Next Tuesday (March 4) we celebrate Mardi Gras or Fat Tuesday! Mardi Gras is a day that pretty much says, “Go crazy and feast away!” For some it is the last day before Lent, which is a time of solemn observance. Mardi Gras can mean many things to many people, but one thing for sure, it is definitely tasty.
As we all know, Mardi Gras is a big deal in New Orleans, where it is a legal holiday! Other places where Mardi Gras is a big deal are Rio De Janeiro, Baranquilla in Colombia, Port-of-Spain in Trinidad and Tobago, Mazatlan in Mexico and Quebec City in Canada.
If you are going to see the parade in New Orleans, know you will see a lot more (and I do mean a lot more) than parade floats! It’s also a good idea to be ready and be safe, check out these tips. To countdown and keep up on what to know, what is hot and what is new, check out the official Mardi Gras New Orleans page.
It is a bit late to be in this year’s parade, but if you are hoping to show off your creative Mardi Gras genes, check out this Wikihow page on how to build a float. There is a lot to do, so you are going to need plenty of time to prepare your float for the big day.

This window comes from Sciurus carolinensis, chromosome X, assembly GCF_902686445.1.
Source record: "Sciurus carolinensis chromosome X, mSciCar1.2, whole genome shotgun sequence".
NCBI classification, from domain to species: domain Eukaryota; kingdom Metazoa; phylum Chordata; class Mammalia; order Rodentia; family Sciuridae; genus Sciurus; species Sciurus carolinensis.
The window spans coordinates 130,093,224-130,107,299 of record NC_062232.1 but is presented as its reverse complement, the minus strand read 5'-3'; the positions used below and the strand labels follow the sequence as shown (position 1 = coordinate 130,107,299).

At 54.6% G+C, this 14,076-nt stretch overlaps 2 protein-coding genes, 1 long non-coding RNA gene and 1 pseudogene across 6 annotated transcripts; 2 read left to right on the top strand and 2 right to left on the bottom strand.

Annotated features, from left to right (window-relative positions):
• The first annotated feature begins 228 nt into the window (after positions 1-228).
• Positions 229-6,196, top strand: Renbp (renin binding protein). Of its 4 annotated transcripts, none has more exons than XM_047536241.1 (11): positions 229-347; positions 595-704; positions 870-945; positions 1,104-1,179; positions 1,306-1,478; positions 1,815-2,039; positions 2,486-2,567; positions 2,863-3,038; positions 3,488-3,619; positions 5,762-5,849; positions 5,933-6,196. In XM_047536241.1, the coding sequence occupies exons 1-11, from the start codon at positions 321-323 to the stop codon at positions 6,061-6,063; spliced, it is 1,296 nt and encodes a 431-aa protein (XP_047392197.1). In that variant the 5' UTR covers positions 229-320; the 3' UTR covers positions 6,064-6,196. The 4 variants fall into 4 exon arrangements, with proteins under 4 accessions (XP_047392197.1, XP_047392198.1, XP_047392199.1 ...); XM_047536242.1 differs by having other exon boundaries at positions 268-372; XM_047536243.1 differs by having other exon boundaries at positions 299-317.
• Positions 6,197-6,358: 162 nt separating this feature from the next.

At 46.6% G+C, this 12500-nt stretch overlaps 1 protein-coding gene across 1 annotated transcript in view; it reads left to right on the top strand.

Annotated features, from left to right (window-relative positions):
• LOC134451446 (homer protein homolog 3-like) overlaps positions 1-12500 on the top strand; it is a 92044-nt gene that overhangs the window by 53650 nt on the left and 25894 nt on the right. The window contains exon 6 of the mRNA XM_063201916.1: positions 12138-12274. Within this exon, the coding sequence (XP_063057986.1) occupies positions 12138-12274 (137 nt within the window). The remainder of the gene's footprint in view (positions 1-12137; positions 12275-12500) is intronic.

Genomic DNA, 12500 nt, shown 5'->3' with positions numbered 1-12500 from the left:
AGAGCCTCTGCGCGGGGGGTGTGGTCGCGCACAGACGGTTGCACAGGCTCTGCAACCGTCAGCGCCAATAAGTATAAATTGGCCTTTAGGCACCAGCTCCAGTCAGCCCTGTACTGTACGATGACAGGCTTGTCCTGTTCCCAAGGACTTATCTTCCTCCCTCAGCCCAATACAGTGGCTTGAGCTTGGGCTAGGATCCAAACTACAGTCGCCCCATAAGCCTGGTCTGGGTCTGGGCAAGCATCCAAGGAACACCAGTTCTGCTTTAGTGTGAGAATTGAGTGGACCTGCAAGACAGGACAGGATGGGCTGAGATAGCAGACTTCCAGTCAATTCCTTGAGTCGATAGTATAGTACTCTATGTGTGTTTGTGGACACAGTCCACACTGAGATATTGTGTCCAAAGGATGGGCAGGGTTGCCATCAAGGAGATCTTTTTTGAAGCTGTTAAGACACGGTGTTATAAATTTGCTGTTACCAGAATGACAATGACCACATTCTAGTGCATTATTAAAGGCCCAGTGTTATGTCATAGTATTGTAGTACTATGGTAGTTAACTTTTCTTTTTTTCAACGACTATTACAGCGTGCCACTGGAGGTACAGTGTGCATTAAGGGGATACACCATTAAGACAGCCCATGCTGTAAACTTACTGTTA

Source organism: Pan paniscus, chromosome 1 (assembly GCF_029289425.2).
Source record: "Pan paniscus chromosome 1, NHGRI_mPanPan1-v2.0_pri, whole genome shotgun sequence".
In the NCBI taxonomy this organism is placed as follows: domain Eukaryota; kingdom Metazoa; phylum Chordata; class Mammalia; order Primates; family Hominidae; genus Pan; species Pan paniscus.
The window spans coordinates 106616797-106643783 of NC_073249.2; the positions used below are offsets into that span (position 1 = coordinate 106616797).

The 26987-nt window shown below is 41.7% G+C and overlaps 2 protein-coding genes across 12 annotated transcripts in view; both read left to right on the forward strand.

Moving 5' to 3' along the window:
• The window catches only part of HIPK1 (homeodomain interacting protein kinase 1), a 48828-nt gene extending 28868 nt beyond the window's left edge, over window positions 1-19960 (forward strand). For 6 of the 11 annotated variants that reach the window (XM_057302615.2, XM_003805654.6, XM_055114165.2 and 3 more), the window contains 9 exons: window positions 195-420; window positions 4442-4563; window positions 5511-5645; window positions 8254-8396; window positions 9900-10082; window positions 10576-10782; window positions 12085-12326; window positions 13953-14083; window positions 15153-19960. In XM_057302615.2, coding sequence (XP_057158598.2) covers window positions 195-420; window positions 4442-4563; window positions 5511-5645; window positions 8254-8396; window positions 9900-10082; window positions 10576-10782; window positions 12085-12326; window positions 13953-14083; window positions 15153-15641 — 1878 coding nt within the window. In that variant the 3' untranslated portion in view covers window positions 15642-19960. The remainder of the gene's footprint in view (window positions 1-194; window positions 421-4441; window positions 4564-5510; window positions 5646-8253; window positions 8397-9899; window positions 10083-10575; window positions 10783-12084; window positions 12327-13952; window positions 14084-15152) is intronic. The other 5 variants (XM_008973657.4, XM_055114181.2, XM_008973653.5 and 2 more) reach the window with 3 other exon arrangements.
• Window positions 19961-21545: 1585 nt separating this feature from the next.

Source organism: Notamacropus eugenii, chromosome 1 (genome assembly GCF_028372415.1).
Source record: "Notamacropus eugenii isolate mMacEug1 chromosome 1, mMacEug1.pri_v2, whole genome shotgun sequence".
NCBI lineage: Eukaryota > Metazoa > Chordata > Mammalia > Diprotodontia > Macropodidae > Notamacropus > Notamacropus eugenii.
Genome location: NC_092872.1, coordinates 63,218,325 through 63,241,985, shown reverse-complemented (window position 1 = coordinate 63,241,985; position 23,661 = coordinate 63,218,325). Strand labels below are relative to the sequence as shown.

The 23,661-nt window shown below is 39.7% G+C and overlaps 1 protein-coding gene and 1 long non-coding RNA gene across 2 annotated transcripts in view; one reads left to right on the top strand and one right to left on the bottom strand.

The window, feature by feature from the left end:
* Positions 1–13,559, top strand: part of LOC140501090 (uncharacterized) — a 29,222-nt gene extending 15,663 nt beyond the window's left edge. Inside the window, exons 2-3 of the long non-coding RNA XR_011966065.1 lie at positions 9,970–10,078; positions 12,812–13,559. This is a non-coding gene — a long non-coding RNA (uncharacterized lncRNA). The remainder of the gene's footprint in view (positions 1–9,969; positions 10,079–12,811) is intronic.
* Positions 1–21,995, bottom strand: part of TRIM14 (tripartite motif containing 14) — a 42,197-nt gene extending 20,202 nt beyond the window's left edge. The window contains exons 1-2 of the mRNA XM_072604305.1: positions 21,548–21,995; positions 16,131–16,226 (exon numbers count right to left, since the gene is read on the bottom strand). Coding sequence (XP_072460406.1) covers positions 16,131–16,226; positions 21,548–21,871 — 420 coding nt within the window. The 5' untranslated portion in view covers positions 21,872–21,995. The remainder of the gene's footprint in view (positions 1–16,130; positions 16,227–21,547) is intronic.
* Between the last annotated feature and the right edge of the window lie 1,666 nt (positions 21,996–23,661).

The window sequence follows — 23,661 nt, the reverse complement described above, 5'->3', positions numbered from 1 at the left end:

The colors of Mardi Gras are purple, green and gold. These colors are significant; purple stands for justice, green for power and gold for faith. The colors were either chosen by the Grand Duke of Russia in 1857 or by Rex (or King of the Carnival) in 1872 to honor the Grand Duke’s visit. Not sure which of these are true; if it is the latter, it is said the colors were chosen, as they were the same colors as the Grand Duke’s home. Too bad HGTV wasn’t around at the time; I would have liked to check out his digs.
Krewes and even secret societies are said to fund the Mardi Gras parade. These groups are said to be charitable, community service oriented and benevolent. Sounds like my kind of posse, I mean, krewe. For more information, check out the All About Mardi Gras site.
It is guaranteed to rain beads of many shapes and sizes at Mardi Gras. The more you catch the merrier you may be. When you get home if you are wondering what to do with your bead bonanza, might I suggest you get crafty.
Like pancakes? Well you’re in luck! Fat Tuesday is also known as Pancake Tuesday. This is said to have it’s origins in the Middle Ages. During that time, the faithful were forbidden to eat meat or its by-products – butter, eggs, and milk – during Lent. What better way to get a last hurrah of such products then when mixed into a hearty stack of pancakes? Keep an eye out for All-You-Can-Eat Pancake specials on that day!
I would love to hear what you plan to do and enjoy on Mardi Gras! Come on over to my Facebook page and let me know.
Thank you to The Picky Apple for the image.